7 thoughts on “Cornhuskers”

  1. Beautiful and I know aproximately where you are. From when Megan lived there. Nice to see some of the things from around there. And I navigated the pictures..Yeah!! You can teach me new tricks..I have been to Stapelton, Ne. It was so green where you took the picture of the Windmill, I remember it as just dry prairie. That was in September too. Have a great day…

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  2. Love reading about your travels, and seeing all the beautiful pictures. Can’t wait til we can take our trip to those states one of these days. Makes me want to go right now. 😊 Love hearing about all the things that seem to be falling into place for you as you travel along. God is good!

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  3. My grandmother took her life too in 1955. Terrible how that affects the generations like it does. I love the area where you are in Nebraska. It is beautiful. Nice that you found a great place for some down time too and free no less.

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    1. Jean, I am sorry to hear that you and your family has suffered the pains of suicide. Indeed it does affect generations. We are definitely enjoying this part of Nebraska. The blog is always about a week or ten days behind for safety reasons. Probably an unnecessary precaution, but still … We are waiting on a part for the van where we are now. Alternator is going bad! Thanks for being a loyal reader! Really appreciate it.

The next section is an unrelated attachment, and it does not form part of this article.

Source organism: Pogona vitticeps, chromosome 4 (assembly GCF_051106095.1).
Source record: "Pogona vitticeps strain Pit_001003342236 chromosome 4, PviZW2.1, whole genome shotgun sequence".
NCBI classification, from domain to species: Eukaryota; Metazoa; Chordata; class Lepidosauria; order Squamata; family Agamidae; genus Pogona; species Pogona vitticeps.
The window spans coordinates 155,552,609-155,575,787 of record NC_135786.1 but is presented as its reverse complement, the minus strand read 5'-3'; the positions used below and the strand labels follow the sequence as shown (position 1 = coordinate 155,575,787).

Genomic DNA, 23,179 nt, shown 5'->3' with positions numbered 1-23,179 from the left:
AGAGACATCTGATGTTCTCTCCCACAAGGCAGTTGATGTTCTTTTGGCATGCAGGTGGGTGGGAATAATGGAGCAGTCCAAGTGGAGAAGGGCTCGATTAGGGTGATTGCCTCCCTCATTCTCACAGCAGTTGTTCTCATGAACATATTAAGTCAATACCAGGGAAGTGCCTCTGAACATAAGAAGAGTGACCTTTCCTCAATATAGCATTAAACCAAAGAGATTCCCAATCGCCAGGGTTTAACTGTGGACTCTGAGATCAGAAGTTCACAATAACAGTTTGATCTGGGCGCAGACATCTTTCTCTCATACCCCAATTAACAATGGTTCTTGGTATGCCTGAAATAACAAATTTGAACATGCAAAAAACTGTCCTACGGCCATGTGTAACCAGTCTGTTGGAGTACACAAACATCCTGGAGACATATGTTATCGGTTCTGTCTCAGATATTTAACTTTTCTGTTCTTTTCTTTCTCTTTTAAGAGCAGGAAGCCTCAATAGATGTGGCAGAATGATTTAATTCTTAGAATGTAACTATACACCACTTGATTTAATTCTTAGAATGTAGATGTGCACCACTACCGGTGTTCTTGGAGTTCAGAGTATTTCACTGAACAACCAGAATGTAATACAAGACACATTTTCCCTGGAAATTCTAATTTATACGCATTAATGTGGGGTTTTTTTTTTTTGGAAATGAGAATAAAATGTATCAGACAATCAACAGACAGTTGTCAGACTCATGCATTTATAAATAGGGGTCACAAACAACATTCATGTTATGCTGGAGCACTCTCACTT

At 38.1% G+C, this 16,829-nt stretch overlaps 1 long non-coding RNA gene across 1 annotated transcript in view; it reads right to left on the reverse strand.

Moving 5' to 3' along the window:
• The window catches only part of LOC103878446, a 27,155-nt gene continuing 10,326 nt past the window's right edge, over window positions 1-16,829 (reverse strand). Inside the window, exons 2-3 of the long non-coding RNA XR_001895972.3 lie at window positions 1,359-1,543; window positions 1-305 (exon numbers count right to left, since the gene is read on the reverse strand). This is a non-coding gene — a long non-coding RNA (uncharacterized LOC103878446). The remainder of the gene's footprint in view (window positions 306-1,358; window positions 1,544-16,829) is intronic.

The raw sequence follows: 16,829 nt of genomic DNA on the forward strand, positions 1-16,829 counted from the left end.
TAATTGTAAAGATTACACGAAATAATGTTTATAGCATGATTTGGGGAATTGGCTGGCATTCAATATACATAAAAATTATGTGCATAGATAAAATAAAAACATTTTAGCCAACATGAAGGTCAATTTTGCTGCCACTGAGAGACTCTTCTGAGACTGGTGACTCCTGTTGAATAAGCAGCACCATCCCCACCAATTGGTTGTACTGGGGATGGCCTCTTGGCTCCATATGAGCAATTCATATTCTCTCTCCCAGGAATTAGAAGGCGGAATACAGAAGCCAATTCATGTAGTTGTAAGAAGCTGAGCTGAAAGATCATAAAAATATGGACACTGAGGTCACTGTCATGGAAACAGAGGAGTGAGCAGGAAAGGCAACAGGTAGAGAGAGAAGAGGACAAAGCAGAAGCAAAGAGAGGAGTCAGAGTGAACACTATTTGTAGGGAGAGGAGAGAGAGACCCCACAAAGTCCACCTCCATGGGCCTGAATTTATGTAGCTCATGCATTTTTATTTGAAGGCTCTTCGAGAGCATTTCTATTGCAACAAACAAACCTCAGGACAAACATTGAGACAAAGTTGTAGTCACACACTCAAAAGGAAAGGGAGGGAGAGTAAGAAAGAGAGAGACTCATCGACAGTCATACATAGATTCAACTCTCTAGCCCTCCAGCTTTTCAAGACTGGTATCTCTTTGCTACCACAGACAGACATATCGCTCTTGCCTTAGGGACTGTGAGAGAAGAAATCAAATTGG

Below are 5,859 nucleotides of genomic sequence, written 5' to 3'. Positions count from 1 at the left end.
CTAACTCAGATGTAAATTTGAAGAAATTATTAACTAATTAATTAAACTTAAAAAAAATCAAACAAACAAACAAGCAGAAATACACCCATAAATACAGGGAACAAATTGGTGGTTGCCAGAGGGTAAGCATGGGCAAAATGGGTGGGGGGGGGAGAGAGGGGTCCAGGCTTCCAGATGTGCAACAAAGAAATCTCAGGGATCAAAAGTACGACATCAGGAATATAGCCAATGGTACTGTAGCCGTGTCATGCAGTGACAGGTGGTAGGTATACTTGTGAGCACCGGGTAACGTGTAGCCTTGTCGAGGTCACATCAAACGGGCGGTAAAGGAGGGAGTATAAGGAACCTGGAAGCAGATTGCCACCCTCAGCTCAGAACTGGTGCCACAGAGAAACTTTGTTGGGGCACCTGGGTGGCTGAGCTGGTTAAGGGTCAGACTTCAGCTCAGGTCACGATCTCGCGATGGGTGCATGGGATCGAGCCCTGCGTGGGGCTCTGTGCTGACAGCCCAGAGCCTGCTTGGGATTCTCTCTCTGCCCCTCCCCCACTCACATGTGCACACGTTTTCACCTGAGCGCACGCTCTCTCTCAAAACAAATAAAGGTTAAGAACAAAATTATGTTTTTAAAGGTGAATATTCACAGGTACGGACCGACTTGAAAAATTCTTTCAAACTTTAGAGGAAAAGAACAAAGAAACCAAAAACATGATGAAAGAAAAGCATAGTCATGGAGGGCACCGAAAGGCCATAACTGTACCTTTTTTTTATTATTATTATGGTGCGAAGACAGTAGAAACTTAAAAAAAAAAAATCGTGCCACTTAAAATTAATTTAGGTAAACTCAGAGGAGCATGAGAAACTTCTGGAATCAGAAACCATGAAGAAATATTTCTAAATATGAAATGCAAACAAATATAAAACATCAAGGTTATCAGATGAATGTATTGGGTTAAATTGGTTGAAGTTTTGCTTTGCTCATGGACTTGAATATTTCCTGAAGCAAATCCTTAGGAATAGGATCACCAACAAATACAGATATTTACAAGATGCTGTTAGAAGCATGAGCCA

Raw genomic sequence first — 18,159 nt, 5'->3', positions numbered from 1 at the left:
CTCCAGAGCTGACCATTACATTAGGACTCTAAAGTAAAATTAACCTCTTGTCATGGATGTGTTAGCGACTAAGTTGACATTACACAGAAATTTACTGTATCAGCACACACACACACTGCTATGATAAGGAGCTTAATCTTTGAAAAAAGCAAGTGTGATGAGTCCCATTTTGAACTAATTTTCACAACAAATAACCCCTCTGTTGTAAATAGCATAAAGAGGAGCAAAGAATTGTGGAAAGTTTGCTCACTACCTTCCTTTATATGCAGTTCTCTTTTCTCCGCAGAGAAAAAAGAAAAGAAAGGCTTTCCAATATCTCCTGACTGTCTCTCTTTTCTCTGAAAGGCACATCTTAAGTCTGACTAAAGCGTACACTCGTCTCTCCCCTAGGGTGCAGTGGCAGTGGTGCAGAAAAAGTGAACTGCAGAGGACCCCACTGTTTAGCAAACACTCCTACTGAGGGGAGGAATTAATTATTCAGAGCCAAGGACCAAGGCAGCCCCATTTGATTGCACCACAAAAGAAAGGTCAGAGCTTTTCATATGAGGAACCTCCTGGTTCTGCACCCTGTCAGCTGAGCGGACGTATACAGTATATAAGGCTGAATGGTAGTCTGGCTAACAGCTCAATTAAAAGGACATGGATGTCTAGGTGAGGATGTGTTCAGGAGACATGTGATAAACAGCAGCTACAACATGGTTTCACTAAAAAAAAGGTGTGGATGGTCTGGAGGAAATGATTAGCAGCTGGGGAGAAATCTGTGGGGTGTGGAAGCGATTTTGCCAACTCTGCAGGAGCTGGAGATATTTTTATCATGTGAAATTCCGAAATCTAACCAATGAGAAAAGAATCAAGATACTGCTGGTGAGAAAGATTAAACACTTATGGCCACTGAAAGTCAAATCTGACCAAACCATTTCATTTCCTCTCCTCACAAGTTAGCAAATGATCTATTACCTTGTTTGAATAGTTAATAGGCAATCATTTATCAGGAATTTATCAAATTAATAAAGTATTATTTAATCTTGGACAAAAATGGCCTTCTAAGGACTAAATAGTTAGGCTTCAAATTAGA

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  4. Hi Shawna, Trying to figure out my van layout and I’m trying to decide on a fridge/ice chest option. I thought I read that you use an ice chest. Can you tell me how it’s working for you? Stay safe out there!

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    1. Hi Sherry! Isn’t planning the layout fun? You must be so excited. I’m excited FOR you!
      You are correct, I have an ice chest, called a Cube Cooler. It’s a square and fits in the cubby of the little desk I made. It worked really well last winter in Arizona. I did a couple of modifications, additions and I got over a week sometimes depending on the weather. I would say the average was five to six days using block ice. If you do a search on the blog you may be able to find the posts I did on the cooler. I say may, because I am not sure if I moved those over from Blogger. Let me know if you can’t find them and I will see what I can do.
      At this time I only have one 100 watt solar panel and one house battery so I can’t do a fridge right now. I think the cooler has been fine except in South Dakota and Nebraska where the heat and the humidity make even me melt. Plus I never found one single place in either state that sold block ice which lasts, of course much, much longer. Being ever looking for ways to make things work better or do double duty I have been content with the cube ice, which last at most three days, because I utilize the water. I cut the top off a large plastic water jug that has a protrusion on the inside and the bag of ice stays off the bottom (cans would work just as well). I just put the bag inside that jug with a small hole punched in the bottom so the melt can drain off. End result is I have dry food and nice clean water to refill my water supply. Makes ice much cheaper if you’re buying much water as you can utilize the melt. Probably more than you wanted to know, but I hope it helped some. Keep me up-to-date on your plans!!